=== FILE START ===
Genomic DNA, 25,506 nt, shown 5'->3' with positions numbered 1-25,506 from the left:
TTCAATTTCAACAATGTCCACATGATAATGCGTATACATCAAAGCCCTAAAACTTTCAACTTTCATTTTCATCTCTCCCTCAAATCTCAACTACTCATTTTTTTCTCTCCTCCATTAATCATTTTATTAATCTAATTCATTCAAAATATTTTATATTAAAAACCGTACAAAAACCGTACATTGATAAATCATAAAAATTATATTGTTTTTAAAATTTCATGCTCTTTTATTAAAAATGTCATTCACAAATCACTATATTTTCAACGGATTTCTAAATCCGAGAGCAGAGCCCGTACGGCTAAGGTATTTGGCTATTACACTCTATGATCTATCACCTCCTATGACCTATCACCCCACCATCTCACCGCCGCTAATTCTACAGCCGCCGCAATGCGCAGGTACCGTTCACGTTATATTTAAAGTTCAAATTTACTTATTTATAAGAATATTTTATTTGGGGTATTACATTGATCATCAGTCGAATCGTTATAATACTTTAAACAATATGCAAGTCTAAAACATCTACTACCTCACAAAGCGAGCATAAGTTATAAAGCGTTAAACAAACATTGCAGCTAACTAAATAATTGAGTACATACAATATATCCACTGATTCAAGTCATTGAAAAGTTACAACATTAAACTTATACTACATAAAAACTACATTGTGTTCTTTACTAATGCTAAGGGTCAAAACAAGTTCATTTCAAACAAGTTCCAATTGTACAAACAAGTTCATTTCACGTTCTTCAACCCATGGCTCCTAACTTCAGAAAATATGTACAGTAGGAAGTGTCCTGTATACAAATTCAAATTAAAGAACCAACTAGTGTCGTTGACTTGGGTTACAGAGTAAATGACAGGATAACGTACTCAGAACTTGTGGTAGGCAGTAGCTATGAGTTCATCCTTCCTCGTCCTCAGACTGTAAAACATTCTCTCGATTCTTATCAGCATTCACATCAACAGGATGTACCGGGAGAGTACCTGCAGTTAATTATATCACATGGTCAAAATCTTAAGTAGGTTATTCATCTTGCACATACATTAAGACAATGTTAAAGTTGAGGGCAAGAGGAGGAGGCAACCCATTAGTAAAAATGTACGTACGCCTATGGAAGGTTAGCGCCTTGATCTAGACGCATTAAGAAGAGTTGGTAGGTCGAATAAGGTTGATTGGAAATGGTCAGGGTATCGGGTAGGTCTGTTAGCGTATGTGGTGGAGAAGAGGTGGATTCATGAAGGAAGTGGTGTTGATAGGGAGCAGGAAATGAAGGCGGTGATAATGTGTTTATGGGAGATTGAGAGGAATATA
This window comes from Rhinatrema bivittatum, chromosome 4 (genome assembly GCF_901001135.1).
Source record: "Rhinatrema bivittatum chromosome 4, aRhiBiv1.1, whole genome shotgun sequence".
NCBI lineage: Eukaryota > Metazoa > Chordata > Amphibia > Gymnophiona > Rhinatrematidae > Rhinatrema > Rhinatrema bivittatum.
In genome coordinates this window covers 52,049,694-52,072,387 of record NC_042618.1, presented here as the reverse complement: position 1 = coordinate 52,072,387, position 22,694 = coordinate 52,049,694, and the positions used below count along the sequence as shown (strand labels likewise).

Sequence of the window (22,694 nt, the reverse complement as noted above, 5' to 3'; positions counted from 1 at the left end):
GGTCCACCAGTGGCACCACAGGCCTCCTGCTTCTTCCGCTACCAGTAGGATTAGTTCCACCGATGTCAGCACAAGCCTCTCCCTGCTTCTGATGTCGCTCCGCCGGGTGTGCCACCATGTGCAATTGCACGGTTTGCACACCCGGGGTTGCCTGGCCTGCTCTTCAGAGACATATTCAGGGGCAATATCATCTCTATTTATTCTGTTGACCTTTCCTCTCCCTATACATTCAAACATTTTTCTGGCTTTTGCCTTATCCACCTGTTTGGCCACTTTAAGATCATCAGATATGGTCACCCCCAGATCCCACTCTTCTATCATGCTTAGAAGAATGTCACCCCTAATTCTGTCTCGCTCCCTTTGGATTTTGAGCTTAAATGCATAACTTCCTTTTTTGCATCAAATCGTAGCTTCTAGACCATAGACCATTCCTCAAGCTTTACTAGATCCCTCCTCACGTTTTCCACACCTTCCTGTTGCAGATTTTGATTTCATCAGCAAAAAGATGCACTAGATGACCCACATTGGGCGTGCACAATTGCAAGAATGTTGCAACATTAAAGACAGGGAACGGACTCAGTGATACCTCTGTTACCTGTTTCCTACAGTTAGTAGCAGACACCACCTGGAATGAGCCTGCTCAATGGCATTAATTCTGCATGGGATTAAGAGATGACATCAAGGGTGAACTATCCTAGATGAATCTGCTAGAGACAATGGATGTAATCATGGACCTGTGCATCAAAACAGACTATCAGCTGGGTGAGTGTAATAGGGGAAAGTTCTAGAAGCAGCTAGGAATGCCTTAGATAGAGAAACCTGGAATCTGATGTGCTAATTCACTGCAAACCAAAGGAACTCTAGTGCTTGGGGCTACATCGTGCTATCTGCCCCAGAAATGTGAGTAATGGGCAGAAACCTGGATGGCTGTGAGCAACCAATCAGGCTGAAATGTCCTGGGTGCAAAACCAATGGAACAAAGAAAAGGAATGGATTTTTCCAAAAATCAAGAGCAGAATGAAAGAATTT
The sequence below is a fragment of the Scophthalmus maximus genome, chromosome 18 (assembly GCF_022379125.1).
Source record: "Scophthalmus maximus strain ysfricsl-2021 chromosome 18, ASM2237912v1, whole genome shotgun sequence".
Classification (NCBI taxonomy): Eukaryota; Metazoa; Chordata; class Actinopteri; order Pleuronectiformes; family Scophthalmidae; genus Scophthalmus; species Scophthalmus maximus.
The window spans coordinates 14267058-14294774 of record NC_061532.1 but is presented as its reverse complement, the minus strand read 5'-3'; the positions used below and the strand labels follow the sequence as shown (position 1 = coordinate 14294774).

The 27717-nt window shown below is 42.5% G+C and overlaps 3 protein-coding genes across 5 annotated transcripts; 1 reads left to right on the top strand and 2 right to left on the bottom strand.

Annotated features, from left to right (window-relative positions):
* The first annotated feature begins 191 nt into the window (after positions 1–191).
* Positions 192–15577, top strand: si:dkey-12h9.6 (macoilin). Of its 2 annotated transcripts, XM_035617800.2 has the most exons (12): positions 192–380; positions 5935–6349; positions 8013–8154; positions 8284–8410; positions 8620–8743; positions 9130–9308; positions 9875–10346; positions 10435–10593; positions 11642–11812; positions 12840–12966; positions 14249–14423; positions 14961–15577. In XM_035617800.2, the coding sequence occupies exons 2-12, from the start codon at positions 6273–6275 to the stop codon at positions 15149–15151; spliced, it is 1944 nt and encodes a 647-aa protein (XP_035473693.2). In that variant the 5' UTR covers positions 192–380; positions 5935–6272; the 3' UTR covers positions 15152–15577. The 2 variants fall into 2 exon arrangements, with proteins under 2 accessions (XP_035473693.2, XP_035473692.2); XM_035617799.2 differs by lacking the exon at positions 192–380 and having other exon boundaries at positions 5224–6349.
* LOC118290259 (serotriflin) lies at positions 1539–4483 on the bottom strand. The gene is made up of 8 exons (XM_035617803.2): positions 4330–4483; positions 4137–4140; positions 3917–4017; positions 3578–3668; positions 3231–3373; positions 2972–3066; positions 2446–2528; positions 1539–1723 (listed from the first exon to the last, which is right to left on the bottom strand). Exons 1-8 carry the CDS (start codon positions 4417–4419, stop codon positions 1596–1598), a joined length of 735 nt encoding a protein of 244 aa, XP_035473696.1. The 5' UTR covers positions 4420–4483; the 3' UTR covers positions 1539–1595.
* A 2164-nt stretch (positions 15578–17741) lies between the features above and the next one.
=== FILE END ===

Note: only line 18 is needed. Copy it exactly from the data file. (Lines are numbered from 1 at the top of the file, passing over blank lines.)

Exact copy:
* A 2164-nt stretch (positions 15578–17741) lies between the features above and the next one.